The three qualities Christian theists give to God are that He is all-powerful, all-knowing, and all-good. I believed that it would be reasonable for a god to be all-powerful and all-knowing, but I was not convinced he was all-good. In fact, if he were not all-powerful or all-knowing then he would not be god. A popular definition of good is decreasing suffering and either increasing or maintaining pleasure. God did not seem to do either! This is where I began rejecting Christianity.

Becoming a Deist

As stated previously, that problem did not make me an atheist. In studying mathematics, physics, biology, English, and philosophy I saw that there was order that could not come from random chance. Saying that the natural world is ordered by random chance because one cannot explain how it is ordered does not disprove god’s existence. I was not convinced of atheism. I saw that something, not someone, had to order this universe.

Even though I saw this ordering of the universe, it did not convince me of the Christian God. Rather, as I worked my way through the problem of evil I realized that I could not concede that God was good. God being good is an essential attribute that Christians claim God has. Therefore, I needed to start questioning the religion itself since it held a claim that did not seem logical. This led me to St. Paul who says:

Now if Christ is preached as raised from the dead, how can some of you say that there is no resurrection of the dead? But if there is no resurrection for the dead, then Christ has not been raised; if Christ has not been raised, then our preaching is in vain and your faith is in vain. … If Christ has not been raised, your faith is futile and you are still in your sins. (1 Corinthians 15:12-14,17).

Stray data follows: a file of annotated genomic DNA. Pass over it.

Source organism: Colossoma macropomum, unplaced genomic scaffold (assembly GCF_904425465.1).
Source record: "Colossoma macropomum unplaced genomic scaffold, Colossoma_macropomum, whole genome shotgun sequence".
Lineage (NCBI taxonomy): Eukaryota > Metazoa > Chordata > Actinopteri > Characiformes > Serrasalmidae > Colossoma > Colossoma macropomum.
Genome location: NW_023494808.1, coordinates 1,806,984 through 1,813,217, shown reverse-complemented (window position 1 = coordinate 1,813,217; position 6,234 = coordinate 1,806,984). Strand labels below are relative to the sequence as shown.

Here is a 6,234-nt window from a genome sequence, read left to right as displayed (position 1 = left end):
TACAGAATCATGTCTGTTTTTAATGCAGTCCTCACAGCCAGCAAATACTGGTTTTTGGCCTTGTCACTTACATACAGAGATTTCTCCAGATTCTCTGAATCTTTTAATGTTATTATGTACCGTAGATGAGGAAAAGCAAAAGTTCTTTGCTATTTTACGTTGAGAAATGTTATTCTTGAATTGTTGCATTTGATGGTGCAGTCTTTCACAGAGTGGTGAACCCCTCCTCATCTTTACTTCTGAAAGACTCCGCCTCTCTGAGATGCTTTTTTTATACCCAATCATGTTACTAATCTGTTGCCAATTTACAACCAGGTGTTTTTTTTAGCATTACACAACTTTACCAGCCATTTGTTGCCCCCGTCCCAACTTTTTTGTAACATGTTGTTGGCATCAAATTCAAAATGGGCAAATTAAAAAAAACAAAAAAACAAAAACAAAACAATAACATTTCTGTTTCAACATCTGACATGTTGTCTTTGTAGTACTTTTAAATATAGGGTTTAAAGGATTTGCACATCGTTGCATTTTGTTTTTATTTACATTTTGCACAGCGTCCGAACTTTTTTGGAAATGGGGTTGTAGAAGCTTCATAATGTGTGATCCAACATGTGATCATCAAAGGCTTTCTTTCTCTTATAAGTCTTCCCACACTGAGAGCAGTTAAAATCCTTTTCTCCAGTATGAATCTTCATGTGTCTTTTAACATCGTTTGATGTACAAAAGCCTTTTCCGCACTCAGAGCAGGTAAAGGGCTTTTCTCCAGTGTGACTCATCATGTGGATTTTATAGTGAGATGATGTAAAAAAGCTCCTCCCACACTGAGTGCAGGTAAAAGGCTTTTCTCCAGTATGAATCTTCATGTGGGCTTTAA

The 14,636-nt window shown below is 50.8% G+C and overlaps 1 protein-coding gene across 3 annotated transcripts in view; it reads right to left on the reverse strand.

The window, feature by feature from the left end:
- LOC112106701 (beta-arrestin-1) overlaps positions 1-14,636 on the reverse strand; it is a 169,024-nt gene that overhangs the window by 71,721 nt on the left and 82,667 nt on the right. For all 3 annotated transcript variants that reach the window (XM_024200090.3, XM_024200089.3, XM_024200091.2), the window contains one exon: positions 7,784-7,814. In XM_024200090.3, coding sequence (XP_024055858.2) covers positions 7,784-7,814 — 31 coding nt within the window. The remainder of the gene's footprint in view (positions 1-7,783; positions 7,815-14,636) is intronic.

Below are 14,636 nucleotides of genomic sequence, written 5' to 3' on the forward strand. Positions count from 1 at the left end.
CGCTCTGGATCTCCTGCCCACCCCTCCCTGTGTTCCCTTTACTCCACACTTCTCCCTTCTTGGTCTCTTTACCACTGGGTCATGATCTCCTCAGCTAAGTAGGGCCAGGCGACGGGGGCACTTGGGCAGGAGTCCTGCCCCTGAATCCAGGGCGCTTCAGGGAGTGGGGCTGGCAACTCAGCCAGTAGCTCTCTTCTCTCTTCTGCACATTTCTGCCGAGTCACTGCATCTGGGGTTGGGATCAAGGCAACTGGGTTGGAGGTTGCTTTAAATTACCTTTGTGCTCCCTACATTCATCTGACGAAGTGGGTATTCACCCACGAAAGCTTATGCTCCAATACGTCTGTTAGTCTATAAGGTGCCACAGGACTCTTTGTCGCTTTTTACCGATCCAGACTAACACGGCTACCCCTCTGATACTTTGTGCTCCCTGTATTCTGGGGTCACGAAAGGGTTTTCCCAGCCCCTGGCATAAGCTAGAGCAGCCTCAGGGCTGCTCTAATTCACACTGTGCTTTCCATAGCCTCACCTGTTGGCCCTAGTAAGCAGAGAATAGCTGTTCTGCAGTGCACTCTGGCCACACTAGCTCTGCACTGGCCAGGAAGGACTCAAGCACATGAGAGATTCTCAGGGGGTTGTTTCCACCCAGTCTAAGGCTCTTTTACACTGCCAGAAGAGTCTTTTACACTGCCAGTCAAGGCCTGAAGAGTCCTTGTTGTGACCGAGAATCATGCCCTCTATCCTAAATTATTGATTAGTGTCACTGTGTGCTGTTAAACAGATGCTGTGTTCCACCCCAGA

Once I realized that the Christian faith is completely based upon the resurrection of Christ, I realized that I needed to see if he actually rose from the dead. There was plenty of evidence suggesting that Jesus of Nazareth was a real person. We have the consensus that has his name there. My issue with the resurrection was that if we could not show it happened, since the absence of disproof is not proof, we have no reason to believe it happened. I most especially did not find the Gospels reliable evidence either.

As I read more and more I realized that I could no longer follow the Christian teachings. This is why I became a deist. I argued with my teachers and believed as Antony Flew did, that “the burden of proof lies on the theistic proposition” (Antony Flew, The Presumption of Atheism, 4).

As a side note, formal deism is much more detailed than I have given an account for. Deism has an intricate system of thought that would need multiple articles on their own to unfold. I did not associate with the religion of Deism but the thought of deism.

Conclusion to Part I

While this is not a full record of my thoughts at the time, this is a basic overview of what I believed before my reversion. In Part II, I will work through the problem of the resurrection.

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1 thought on “From Reversion to Reversion: How a Deist Became a Theist, Part I”

  1. Pingback: TUESDAY CATHOLICA EDITION | Big Pulpit